March 30, 2022
News Release

Nano-sized Gold Stars Open a Window into Predictive Materials Synthesis

Predictive bioinspired research is a milestone toward tunable nanoscale devices

 

Nanosized gold stars

Nano-sized gold stars open a window into predictive materials synthesis.

(Composite image by Timothy Holland | Pacific Northwest National Laboratory)

A collaborative team from the Department of Energy's Pacific Northwest National Laboratory and the University of Washington has successfully designed a bioinspired molecule that can direct gold atoms to form perfect five-pointed nanoscale stars. The work is an important step toward understanding and controlling metal nanoparticle shape and creating advanced materials with tunable properties.

Metallic nanomaterials have interesting optical properties, called plasmonic properties, said PNNL’s Chun-Long Chen, who is a PNNL senior research scientist, UW affiliate professor of chemical engineering and of chemistry, and a UW–PNNL Faculty Fellow. The study was published March 21, 2022, in the journal Angewandte Chemie. It is the product of growing collaborations between UW and PNNL in the materials synthesis space, including the joint initiatives Northwest Institute for Materials Physics, Chemistry, and Technology (NW IMPACT) and Materials Synthesis and Simulations Across Scales (MS3); and research funded by DOE through the Center for the Science of Synthesis Across Scales (CSSAS). These collaborations strongly benefit from the institutions’ dual appointment program.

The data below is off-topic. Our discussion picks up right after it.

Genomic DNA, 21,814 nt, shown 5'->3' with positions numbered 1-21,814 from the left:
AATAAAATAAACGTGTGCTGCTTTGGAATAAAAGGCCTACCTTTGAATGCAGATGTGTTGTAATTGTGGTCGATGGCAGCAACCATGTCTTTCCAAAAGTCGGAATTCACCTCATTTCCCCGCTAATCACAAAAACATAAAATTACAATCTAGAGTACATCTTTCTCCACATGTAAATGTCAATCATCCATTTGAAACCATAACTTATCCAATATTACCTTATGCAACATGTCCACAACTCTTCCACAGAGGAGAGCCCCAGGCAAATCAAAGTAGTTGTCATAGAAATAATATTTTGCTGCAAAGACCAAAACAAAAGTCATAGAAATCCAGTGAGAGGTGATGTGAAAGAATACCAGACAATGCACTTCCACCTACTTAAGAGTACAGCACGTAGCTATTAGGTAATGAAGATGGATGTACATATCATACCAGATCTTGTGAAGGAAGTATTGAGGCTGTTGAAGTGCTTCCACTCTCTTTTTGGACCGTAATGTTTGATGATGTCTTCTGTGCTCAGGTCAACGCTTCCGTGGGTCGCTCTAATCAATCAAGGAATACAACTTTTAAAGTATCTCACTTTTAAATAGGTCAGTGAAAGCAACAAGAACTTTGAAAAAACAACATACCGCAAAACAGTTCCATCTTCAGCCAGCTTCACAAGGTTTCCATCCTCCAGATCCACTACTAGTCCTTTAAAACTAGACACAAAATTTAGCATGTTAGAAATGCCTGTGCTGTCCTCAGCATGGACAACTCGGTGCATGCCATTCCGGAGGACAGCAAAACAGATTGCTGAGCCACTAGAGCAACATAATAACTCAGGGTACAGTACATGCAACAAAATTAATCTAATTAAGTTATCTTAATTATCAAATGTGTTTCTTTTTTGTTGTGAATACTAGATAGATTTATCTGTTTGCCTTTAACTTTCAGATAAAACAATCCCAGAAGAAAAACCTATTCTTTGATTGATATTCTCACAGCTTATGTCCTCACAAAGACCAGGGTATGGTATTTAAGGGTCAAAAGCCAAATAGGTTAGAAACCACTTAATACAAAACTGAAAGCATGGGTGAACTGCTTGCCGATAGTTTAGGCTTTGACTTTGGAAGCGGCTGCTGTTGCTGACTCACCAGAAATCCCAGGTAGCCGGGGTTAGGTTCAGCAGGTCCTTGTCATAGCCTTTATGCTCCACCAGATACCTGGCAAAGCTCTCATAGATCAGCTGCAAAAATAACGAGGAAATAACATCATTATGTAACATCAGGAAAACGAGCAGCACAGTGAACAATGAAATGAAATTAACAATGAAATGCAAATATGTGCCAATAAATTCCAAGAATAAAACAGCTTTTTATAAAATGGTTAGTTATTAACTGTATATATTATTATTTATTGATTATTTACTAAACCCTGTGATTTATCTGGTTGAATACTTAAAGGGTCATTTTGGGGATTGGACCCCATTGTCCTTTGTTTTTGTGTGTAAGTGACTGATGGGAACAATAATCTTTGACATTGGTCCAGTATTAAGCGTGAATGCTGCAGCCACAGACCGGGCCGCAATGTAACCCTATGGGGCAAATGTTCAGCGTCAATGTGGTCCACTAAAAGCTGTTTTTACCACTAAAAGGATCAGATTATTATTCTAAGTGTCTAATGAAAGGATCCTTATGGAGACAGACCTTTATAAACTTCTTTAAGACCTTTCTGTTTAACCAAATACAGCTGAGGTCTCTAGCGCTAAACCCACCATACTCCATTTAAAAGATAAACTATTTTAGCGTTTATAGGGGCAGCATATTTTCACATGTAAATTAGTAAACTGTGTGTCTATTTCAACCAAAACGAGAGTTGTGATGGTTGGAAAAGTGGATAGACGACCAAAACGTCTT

[READ THE FULL STORY AT THE UW] 

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About PNNL

Pacific Northwest National Laboratory draws on its distinguishing strengths in chemistry, Earth sciences, biology and data science to advance scientific knowledge and address challenges in sustainable energy and national security. Founded in 1965, PNNL is operated by Battelle for the U.S. Department of Energy’s Office of Science, which is the single largest supporter of basic research in the physical sciences in the United States. DOE’s Office of Science is working to address some of the most pressing challenges of our time. For more information, visit https://energy.gov/science. For more information on PNNL, visit PNNL's News Center. Follow us on Twitter, Facebook, LinkedIn and Instagram.

Published: March 30, 2022